Since the deal was closed in December 2010, Univision has done some restructuring of its debt to repay a portion of its 2015 senior notes.
"The refinancing of Univision's debt was completed on terms that exceeded our expectations, reflecting the financial community's confidence in our business and its future," Mr. Uva said in a statement.
All the principals involved in the agreement expressed similar sentiments in various news releases about the completion of the deal.
Emilio Azcárraga Jean, chairman of the board and chief executive officer of Grupo Televisa said, "This agreement gives us very attractive strategy platforms to continue distributing our content in the U.S. market."
Mr. Saban, chairman of Univision Communications, spoke on behalf of Univision's owner Broadcasting Media Partners: "With the expansion and extension of the PLA, Univision can now better serve our audience. This further strengthens our unique relationship with the dynamic U.S. Hispanic community."
Alfonso de Angoitia, executive vice president of Grupo Televisa, said: "We have been working with Univision since the initial announcement to better explore the opportunities that can be created. ... We are very enthusiastic about the opportunity to create additional value to shareholders of both companies through these initiatives."
That, of course, is the main goal of any public or private company, to create additional value. But could there be something beyond value in the works?
U.S. Market Offers Wealth
When the agreement was first announced in October 2010, Gregorio Tomassi, a media analyst at Banco Santander in Mexico, told Variety magazine that the "agreement is well structured and signifies a new era for Televisa in the share of wealth it can capture in the U.S. market."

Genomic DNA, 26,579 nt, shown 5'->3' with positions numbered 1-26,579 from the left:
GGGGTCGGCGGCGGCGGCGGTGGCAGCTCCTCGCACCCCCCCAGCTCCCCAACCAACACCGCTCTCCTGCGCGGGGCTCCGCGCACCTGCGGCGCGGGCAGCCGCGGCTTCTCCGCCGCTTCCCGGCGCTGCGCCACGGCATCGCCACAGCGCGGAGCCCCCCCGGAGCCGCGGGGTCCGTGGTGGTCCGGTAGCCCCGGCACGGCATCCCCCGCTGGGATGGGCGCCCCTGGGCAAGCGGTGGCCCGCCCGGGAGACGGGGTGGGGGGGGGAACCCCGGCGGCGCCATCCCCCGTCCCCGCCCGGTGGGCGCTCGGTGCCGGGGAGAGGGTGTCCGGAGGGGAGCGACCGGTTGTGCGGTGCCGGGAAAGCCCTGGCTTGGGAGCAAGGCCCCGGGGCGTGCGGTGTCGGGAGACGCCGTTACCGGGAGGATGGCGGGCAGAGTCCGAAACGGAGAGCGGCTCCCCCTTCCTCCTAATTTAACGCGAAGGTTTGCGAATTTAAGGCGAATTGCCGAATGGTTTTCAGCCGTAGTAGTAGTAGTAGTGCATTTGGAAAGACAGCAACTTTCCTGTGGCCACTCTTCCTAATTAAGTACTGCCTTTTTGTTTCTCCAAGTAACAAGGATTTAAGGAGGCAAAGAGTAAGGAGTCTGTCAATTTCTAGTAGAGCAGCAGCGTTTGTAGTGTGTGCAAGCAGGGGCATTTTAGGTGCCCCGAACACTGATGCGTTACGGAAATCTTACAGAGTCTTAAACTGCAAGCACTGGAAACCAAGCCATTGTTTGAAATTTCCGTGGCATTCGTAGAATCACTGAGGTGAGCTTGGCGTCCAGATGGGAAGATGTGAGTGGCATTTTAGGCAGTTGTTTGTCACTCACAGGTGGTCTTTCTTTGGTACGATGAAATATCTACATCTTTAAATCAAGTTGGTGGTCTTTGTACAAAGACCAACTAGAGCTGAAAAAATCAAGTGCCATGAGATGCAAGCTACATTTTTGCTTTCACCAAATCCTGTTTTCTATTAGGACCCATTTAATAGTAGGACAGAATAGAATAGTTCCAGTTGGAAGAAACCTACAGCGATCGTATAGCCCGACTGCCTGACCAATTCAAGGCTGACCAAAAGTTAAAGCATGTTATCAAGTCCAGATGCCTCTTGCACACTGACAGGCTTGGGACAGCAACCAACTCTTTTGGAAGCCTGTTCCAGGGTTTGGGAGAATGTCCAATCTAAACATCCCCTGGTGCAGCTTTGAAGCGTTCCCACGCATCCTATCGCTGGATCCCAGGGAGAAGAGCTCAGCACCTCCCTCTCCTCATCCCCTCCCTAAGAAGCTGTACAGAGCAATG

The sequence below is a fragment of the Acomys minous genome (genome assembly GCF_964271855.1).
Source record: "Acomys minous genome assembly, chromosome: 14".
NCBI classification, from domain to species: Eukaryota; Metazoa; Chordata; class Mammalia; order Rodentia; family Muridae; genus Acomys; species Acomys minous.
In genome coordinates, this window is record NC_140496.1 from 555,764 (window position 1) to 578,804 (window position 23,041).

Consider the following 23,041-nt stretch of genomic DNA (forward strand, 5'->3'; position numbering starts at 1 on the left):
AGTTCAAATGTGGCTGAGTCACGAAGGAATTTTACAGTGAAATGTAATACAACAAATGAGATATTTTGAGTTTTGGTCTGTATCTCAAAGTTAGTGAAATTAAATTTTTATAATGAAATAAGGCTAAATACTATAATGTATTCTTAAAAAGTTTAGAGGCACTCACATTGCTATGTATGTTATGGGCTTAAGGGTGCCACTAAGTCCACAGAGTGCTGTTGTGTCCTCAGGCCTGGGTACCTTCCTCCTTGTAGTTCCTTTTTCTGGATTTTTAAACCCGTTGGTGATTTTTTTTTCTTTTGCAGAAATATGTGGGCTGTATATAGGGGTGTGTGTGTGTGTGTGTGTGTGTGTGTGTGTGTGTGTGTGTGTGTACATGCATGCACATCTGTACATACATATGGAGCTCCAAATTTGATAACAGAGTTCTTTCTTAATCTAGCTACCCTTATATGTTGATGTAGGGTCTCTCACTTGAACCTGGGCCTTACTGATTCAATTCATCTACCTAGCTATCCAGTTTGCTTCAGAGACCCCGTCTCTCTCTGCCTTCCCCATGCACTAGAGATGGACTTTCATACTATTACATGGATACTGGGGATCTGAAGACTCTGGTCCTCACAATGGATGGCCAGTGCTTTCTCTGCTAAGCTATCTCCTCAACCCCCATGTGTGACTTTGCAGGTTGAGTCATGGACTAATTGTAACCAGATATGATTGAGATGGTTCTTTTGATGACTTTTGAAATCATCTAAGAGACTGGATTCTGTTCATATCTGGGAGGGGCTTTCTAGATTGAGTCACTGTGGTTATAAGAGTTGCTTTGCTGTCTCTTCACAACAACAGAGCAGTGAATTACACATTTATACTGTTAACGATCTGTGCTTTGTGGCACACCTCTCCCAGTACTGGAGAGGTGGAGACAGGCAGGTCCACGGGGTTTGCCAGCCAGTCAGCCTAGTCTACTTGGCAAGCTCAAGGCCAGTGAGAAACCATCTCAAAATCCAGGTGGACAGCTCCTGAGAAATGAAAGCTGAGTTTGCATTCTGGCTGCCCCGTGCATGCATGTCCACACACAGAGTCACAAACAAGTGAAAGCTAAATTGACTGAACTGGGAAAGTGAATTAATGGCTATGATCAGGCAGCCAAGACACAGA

Miller Tabak's Mr. Joyce said: "This deal helps Televisa's valuation because they're getting it much cheaper than if they had bought Univision in the privatization. The ramp up of royalty rates in 2011--with a higher rate and a broader base of programming--helps Televisa's stock.
Though the agreement looks to be an effort to shore up a financially strapped Univision, it actually brought Televisa some perks beyond any monetary gains from its investment. As part of the agreement, three Televisa representatives joined the Univision board of directors: Mr. Azcárraga; Mr. de Angoitia; and Enrique F. Senior Hernández, managing director of Allen & Co., which advised Televisa during the negotiations, and a member of the Televisa board of directors. A fourth person with ties to Televisa, José Bastón Patiño, president of television and contents, and a member of Televisa's executive committee, was named alternate member to the Univision board.
And, as José Cancela, principal of Hispanic USA Inc., noted in his Dec. 10, 2010, blog, Mr. Azcárraga picked up "the keys to the Univision news division."
What that brought about was reorganization at Univision. Out was 25-year veteran Alina Falcón as president of news and in was Isaac Lee, whom Mr. Cancela called the longtime confidant of Mr. Azcarraga. Also, Alexander Brown was named president of sports. He previously had been the chief executive officer for Petry Holding, a media representation firm.
In making the changes, Univision said Ms. Falcón had decided to leave her position heading up both news and sports to consult on special projects. Mr. Lee had recently been chairman and editor in chief of Poder, a business magazine and website owned by Televisa. He also served as editor in chief of Semana, a news magazine in Colombia, and as editor of the Latin American news magazine Cromos.
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